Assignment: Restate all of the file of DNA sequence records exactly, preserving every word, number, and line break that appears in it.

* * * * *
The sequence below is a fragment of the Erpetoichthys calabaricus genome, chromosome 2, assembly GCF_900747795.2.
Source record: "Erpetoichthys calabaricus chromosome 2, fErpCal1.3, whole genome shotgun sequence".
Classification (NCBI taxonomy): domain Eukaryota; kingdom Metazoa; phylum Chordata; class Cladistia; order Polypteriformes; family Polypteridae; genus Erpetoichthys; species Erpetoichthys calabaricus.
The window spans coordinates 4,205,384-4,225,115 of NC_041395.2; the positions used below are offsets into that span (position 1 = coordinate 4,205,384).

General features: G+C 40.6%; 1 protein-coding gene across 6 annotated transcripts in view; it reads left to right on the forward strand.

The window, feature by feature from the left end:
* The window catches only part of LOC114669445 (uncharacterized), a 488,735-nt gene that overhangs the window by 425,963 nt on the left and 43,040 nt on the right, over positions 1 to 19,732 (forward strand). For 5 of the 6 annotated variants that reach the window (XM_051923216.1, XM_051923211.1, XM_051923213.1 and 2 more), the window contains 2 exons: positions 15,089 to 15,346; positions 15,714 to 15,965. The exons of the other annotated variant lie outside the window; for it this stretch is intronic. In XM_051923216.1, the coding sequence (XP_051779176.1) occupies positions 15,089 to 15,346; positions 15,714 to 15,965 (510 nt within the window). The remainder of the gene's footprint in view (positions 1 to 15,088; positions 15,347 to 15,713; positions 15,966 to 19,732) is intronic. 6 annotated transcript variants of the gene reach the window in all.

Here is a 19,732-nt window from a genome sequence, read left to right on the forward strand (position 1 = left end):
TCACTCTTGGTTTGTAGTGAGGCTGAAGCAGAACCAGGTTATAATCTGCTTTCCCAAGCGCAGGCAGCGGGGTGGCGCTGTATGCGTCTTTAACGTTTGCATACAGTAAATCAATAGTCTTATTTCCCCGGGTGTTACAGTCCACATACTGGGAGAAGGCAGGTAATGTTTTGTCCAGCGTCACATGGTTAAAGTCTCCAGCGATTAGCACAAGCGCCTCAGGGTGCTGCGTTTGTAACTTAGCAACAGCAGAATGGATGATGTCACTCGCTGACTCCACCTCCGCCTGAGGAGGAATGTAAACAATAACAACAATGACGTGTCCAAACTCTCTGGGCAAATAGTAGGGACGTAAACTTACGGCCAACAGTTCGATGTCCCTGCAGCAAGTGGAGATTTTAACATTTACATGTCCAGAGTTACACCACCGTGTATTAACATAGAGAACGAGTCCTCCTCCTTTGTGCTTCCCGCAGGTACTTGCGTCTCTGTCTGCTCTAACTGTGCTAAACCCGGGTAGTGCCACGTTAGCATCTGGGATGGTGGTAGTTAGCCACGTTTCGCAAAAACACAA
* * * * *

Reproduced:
The sequence below is a fragment of the Erpetoichthys calabaricus genome, chromosome 2, assembly GCF_900747795.2.
Source record: "Erpetoichthys calabaricus chromosome 2, fErpCal1.3, whole genome shotgun sequence".
Classification (NCBI taxonomy): domain Eukaryota; kingdom Metazoa; phylum Chordata; class Cladistia; order Polypteriformes; family Polypteridae; genus Erpetoichthys; species Erpetoichthys calabaricus.
The window spans coordinates 4,205,384-4,225,115 of NC_041395.2; the positions used below are offsets into that span (position 1 = coordinate 4,205,384).

General features: G+C 40.6%; 1 protein-coding gene across 6 annotated transcripts in view; it reads left to right on the forward strand.

The window, feature by feature from the left end:
* The window catches only part of LOC114669445 (uncharacterized), a 488,735-nt gene that overhangs the window by 425,963 nt on the left and 43,040 nt on the right, over positions 1 to 19,732 (forward strand). For 5 of the 6 annotated variants that reach the window (XM_051923216.1, XM_051923211.1, XM_051923213.1 and 2 more), the window contains 2 exons: positions 15,089 to 15,346; positions 15,714 to 15,965. The exons of the other annotated variant lie outside the window; for it this stretch is intronic. In XM_051923216.1, the coding sequence (XP_051779176.1) occupies positions 15,089 to 15,346; positions 15,714 to 15,965 (510 nt within the window). The remainder of the gene's footprint in view (positions 1 to 15,088; positions 15,347 to 15,713; positions 15,966 to 19,732) is intronic. 6 annotated transcript variants of the gene reach the window in all.

Here is a 19,732-nt window from a genome sequence, read left to right on the forward strand (position 1 = left end):
TCACTCTTGGTTTGTAGTGAGGCTGAAGCAGAACCAGGTTATAATCTGCTTTCCCAAGCGCAGGCAGCGGGGTGGCGCTGTATGCGTCTTTAACGTTTGCATACAGTAAATCAATAGTCTTATTTCCCCGGGTGTTACAGTCCACATACTGGGAGAAGGCAGGTAATGTTTTGTCCAGCGTCACATGGTTAAAGTCTCCAGCGATTAGCACAAGCGCCTCAGGGTGCTGCGTTTGTAACTTAGCAACAGCAGAATGGATGATGTCACTCGCTGACTCCACCTCCGCCTGAGGAGGAATGTAAACAATAACAACAATGACGTGTCCAAACTCTCTGGGCAAATAGTAGGGACGTAAACTTACGGCCAACAGTTCGATGTCCCTGCAGCAAGTGGAGATTTTAACATTTACATGTCCAGAGTTACACCACCGTGTATTAACATAGAGAACGAGTCCTCCTCCTTTGTGCTTCCCGCAGGTACTTGCGTCTCTGTCTGCTCTAACTGTGCTAAACCCGGGTAGTGCCACGTTAGCATCTGGGATGGTGGTAGTTAGCCACGTTTCGCAAAAACACAA